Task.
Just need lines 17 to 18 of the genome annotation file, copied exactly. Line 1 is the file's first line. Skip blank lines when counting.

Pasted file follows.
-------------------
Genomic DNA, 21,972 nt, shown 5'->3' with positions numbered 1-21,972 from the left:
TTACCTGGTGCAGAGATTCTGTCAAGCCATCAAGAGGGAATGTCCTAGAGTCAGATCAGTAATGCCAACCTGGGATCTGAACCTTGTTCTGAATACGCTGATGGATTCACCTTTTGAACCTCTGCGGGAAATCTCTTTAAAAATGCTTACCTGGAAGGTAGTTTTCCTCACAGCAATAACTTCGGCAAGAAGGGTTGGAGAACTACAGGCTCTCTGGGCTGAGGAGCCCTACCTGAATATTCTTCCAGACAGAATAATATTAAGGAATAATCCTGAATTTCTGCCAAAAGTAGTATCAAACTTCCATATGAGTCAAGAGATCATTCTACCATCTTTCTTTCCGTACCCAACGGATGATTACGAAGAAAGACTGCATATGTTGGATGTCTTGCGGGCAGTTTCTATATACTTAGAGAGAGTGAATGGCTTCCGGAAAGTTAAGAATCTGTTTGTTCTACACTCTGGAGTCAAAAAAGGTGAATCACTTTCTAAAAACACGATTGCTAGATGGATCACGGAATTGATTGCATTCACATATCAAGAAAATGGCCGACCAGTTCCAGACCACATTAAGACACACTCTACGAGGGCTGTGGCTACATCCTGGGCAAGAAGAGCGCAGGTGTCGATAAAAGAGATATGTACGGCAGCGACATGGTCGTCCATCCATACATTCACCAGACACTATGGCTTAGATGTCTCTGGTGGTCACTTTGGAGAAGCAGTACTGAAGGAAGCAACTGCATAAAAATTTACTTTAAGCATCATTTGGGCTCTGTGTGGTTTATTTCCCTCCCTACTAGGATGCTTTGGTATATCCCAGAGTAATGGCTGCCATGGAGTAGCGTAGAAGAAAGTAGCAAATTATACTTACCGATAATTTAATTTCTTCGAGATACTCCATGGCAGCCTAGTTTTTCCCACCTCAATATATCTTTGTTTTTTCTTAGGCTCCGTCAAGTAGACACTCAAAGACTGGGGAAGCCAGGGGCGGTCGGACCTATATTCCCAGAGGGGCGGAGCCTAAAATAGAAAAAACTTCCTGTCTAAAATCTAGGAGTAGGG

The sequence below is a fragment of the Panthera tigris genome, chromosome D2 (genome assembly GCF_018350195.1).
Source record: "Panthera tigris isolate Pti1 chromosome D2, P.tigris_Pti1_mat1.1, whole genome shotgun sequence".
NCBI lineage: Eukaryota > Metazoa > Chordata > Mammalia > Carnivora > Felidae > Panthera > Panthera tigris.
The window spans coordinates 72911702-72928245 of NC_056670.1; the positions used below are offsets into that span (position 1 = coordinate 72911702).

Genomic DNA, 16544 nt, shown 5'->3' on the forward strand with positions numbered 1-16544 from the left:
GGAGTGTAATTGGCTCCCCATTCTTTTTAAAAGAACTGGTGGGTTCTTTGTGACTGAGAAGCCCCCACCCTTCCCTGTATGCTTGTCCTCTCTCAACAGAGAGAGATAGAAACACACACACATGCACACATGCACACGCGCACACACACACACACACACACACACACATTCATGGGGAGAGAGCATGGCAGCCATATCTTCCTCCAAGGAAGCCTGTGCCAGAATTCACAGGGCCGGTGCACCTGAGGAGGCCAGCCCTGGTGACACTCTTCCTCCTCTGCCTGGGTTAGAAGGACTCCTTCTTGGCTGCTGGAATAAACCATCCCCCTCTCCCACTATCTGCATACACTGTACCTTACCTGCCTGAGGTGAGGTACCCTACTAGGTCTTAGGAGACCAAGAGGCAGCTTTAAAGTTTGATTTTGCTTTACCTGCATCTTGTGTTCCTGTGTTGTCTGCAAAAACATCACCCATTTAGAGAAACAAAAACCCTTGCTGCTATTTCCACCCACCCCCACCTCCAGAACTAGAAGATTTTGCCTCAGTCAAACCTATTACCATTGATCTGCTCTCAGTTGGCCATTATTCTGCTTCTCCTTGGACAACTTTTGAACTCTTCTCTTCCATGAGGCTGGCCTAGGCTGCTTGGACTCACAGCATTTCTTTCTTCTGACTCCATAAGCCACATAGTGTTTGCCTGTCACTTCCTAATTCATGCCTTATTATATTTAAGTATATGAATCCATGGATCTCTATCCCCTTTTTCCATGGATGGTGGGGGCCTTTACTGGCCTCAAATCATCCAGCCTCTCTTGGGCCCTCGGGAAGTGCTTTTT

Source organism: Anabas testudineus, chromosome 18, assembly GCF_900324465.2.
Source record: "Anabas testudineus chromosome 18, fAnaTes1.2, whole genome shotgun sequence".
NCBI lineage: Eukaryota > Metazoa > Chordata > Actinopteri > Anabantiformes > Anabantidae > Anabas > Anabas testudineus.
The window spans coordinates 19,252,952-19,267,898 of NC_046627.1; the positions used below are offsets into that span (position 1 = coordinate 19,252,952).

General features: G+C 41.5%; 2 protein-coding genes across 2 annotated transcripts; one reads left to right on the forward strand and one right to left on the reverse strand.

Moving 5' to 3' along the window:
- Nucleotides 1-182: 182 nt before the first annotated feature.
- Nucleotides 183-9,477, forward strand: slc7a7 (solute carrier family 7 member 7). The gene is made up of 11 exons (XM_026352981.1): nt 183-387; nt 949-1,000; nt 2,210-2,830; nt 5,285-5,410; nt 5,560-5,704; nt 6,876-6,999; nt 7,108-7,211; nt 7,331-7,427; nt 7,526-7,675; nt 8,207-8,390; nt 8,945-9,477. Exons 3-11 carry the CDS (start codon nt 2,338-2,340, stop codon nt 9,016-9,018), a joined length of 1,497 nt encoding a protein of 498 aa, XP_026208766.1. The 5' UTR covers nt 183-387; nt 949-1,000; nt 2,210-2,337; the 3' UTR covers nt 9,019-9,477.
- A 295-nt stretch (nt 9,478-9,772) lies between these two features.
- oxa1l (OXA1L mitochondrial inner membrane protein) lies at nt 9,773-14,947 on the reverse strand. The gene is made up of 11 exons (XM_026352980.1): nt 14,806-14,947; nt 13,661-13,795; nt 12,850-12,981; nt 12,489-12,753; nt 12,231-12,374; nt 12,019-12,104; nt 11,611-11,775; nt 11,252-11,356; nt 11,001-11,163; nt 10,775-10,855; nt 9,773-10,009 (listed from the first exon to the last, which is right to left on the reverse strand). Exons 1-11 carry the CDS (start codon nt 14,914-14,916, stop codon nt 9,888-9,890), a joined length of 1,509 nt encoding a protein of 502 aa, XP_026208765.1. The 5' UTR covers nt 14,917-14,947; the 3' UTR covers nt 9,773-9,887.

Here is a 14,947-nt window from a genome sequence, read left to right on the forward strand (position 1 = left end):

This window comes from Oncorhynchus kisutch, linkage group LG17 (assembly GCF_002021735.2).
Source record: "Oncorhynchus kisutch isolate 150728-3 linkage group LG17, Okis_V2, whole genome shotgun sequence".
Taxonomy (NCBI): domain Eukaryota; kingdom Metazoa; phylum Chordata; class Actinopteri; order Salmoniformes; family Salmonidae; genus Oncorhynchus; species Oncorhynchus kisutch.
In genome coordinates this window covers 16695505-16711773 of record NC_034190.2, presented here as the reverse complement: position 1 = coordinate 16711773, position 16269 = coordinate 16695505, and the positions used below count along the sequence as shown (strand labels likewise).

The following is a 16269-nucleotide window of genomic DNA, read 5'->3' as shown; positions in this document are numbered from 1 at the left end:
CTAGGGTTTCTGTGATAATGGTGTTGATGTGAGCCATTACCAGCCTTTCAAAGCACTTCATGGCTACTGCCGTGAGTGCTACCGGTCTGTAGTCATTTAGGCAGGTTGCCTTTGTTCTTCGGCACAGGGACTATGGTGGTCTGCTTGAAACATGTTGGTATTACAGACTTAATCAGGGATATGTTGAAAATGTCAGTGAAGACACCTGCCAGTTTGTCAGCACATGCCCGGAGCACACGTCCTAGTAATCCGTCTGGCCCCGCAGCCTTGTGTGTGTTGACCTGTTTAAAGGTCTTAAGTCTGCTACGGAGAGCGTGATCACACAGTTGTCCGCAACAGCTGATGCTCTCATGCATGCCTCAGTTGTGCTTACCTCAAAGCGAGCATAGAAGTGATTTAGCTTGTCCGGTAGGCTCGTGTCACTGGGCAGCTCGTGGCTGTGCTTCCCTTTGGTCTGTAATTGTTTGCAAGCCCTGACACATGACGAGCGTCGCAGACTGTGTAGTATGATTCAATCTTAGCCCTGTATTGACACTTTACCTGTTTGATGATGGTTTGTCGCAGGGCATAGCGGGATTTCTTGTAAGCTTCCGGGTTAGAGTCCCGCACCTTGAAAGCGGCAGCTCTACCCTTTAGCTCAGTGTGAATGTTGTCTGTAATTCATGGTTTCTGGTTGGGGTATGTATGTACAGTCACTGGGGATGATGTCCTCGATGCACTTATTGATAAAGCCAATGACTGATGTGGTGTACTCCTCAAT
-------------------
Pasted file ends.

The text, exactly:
- A 295-nt stretch (nt 9,478-9,772) lies between these two features.
- oxa1l (OXA1L mitochondrial inner membrane protein) lies at nt 9,773-14,947 on the reverse strand. The gene is made up of 11 exons (XM_026352980.1): nt 14,806-14,947; nt 13,661-13,795; nt 12,850-12,981; nt 12,489-12,753; nt 12,231-12,374; nt 12,019-12,104; nt 11,611-11,775; nt 11,252-11,356; nt 11,001-11,163; nt 10,775-10,855; nt 9,773-10,009 (listed from the first exon to the last, which is right to left on the reverse strand). Exons 1-11 carry the CDS (start codon nt 14,914-14,916, stop codon nt 9,888-9,890), a joined length of 1,509 nt encoding a protein of 502 aa, XP_026208765.1. The 5' UTR covers nt 14,917-14,947; the 3' UTR covers nt 9,773-9,887.